From Art Forum . . .

ARTHUR C. DANTO, contributing editor of Artforum:

Carolyn Brown joined the Merce Cunningham Dance Company at its inception in 1953 at Black Mountain College, and she remained with the company for twenty years, becoming one of its star dancers. Her book Chance and Circumstance: Twenty Years with Cage and Cunningham (Knopf) offers an almost diaristic account of what it was like to be a modern dancer in that company at a time when dance, along with avant-garde music, was undergoing conceptual changes parallel to those that were transforming contemporary art in New York. Brown and her husband, the composer Earle Brown, became, in a sense, protégés of John Cage, whose philosophy of art—a wild mix of Zen, Artaud, and Duchamp—contained, as she says, “half a dozen or so separate idées fixes, leitmotifs that appeared and reappeared” in both his own and Cunningham’s works. Brown paints an affecting panorama of hope and squalor as her circle of young or youngish artists, composers, and dancers struggled for acceptance in a grudging and skeptical world . . .

JOHN BALDESSARI, an artist based in Santa Monica:

. . . I recommend Thomas Cathcart and Daniel Klein’s Plato and a Platypus Walk into a Bar . . . (Abrams), since it lends credence to my point of view. Its subtitle is Understanding Philosophy Through Jokes. The book includes such gems as this, which the authors use in relation to the idea of essentialism.

Abe: I got a riddle for you, Sol. What’s green, hangs on the wall, and whistles?

Sol: I give up.

Abe: A herring.

Sol: But a herring isn’t green.

Abe: So you can paint it green.

Sol: But a herring doesn’t hang on the wall.

Abe: Put a nail through it, it hangs on the wall.

Sol: But a herring doesn’t whistle!

Abe: So? It doesn’t whistle. . .

KATY SIEGEL, contributing editor of Artforum:

. . . My favorite book is on the smaller side, small enough to carry around and read between classes and meetings. Kara Walker: My Complement, My Enemy, My Oppressor, My Love (Walker Art Center) is unexpected. Other Kara Walker books have been almost uniformly impressive (including Rizzoli’s reissue of the excellent 2003 Tang catalogue, Narratives of a Negress); her silhouettes lend themselves to a spare but majestic coffee-table treatment. I love this book because it spurns the obvious take, shunning black and white to muddy the waters with a brown-on-brown design, replacing flatness with a roughly textured, embossed cover, and emphasizing the intimacy of smaller works on paper, as well as including a visual essay by the artist made from archival collage material and her texts on index cards . . .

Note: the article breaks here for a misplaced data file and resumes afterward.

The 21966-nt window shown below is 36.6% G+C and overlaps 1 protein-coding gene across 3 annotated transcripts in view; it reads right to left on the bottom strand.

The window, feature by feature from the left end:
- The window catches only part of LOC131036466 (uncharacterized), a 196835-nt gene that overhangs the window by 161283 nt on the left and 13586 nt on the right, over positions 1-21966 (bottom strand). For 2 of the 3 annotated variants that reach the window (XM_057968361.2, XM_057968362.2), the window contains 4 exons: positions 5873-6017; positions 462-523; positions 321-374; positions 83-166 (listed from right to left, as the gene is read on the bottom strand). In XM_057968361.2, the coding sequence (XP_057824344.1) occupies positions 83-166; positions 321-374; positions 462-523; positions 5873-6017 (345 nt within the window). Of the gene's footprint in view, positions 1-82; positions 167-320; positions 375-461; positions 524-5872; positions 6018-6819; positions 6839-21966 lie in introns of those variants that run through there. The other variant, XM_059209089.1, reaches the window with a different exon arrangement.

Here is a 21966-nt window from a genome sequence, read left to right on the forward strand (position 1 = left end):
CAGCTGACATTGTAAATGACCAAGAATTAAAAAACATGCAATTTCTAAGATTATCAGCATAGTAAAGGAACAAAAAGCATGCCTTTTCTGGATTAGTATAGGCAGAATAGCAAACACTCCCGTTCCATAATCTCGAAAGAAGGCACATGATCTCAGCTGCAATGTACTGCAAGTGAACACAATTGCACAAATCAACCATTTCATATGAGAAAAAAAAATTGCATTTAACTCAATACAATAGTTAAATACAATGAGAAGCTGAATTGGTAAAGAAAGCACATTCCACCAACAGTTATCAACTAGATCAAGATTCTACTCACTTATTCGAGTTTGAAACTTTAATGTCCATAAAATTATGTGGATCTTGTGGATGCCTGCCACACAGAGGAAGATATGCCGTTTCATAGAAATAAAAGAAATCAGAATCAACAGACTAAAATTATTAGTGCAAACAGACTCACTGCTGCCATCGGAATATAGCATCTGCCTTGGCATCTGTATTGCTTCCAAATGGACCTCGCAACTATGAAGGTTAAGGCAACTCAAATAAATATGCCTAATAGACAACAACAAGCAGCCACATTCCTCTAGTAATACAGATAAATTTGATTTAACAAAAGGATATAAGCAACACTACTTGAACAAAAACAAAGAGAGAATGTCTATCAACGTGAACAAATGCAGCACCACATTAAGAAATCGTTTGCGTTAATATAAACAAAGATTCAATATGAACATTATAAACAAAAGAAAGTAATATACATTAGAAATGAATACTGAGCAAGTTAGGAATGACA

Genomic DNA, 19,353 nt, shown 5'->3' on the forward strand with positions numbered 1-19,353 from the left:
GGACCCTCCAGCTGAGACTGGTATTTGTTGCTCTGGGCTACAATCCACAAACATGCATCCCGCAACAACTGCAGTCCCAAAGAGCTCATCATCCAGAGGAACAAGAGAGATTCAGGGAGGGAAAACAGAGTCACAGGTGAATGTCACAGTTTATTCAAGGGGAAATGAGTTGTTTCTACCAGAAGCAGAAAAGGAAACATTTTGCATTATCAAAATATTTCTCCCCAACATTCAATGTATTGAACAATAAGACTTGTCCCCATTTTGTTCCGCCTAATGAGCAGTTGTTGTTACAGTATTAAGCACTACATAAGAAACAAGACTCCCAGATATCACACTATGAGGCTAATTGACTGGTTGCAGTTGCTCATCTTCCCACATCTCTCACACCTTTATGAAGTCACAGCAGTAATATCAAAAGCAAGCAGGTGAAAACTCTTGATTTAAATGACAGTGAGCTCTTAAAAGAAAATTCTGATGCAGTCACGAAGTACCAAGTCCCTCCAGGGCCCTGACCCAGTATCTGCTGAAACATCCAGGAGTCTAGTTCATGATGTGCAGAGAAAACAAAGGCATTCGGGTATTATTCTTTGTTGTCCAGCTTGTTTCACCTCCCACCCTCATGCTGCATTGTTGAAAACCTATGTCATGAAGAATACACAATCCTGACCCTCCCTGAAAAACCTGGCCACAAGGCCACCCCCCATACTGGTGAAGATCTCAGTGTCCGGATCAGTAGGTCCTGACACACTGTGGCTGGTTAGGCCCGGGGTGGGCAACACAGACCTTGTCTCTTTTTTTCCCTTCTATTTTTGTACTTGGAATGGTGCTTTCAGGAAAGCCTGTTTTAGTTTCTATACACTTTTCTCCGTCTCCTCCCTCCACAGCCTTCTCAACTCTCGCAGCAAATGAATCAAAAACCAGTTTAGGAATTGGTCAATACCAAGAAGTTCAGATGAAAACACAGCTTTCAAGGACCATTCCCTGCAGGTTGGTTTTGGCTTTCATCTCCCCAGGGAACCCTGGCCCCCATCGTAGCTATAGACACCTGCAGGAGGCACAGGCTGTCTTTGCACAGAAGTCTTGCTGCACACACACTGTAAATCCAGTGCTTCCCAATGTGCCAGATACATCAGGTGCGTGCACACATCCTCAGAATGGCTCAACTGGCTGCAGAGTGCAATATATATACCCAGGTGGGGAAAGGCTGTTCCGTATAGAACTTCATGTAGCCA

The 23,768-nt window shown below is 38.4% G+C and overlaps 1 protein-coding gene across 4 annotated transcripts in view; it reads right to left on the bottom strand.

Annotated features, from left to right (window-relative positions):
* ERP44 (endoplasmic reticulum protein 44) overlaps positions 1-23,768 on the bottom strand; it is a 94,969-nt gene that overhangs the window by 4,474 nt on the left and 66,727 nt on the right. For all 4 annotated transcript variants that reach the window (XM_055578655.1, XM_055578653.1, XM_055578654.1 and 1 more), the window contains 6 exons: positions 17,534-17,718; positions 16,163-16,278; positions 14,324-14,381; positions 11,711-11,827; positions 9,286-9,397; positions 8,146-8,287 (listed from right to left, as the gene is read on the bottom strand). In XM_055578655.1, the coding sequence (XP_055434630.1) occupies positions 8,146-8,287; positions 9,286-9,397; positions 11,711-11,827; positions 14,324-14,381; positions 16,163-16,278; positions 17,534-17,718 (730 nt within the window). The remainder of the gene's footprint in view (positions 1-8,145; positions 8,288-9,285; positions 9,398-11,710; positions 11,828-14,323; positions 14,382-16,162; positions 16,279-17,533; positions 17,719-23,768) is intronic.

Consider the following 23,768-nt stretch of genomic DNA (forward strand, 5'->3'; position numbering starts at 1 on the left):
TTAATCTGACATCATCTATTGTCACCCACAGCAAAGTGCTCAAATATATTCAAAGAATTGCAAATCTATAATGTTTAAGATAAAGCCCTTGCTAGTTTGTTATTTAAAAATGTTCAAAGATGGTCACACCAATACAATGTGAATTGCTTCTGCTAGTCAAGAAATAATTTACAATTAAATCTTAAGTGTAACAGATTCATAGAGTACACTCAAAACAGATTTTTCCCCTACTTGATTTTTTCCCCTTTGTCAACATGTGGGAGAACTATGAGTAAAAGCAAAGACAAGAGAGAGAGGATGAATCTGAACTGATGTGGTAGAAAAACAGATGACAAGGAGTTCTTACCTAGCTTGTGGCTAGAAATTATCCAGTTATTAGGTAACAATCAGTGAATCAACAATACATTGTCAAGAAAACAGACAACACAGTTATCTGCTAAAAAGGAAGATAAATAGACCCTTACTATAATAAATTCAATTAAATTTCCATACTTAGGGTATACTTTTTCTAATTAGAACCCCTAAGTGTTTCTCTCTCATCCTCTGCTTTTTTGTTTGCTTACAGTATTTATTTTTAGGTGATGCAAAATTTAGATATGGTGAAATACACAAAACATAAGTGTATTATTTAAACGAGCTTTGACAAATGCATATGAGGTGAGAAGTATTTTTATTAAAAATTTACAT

ERIC BANKS, editor of ArtForum:

The year 2007 will be remembered as biography’s annus mirabilis. Books that hewed to the genre’s customary heft (Hermione Lee’s Edith Wharton, Zachary Leader’s Life of Kingsley Amis, Arnold Rampersad’s Ralph Ellison: A Biography) returned their subjects to the cultural forefront, while less traditional excursions, such as Janet Malcolm’s splendid Two Lives: Gertrude and Alice, dispensed with the completist’s agenda only to serve up complex and compelling portraits. My favorite book of the past season is no less a case of biography against the grain: Ben Ratliff’s Coltrane: The Story of a Sound (Farrar, Straus and Giroux). It may sound perverse to label it as such—Ratliff is attempting to answer how it is that “Coltrane, particularly from 1961 to 1964, sounds like the thing we know as modern jazz, just the way that Stravinsky sounds like the thing we know as modern classical music” . . .

Full story . . .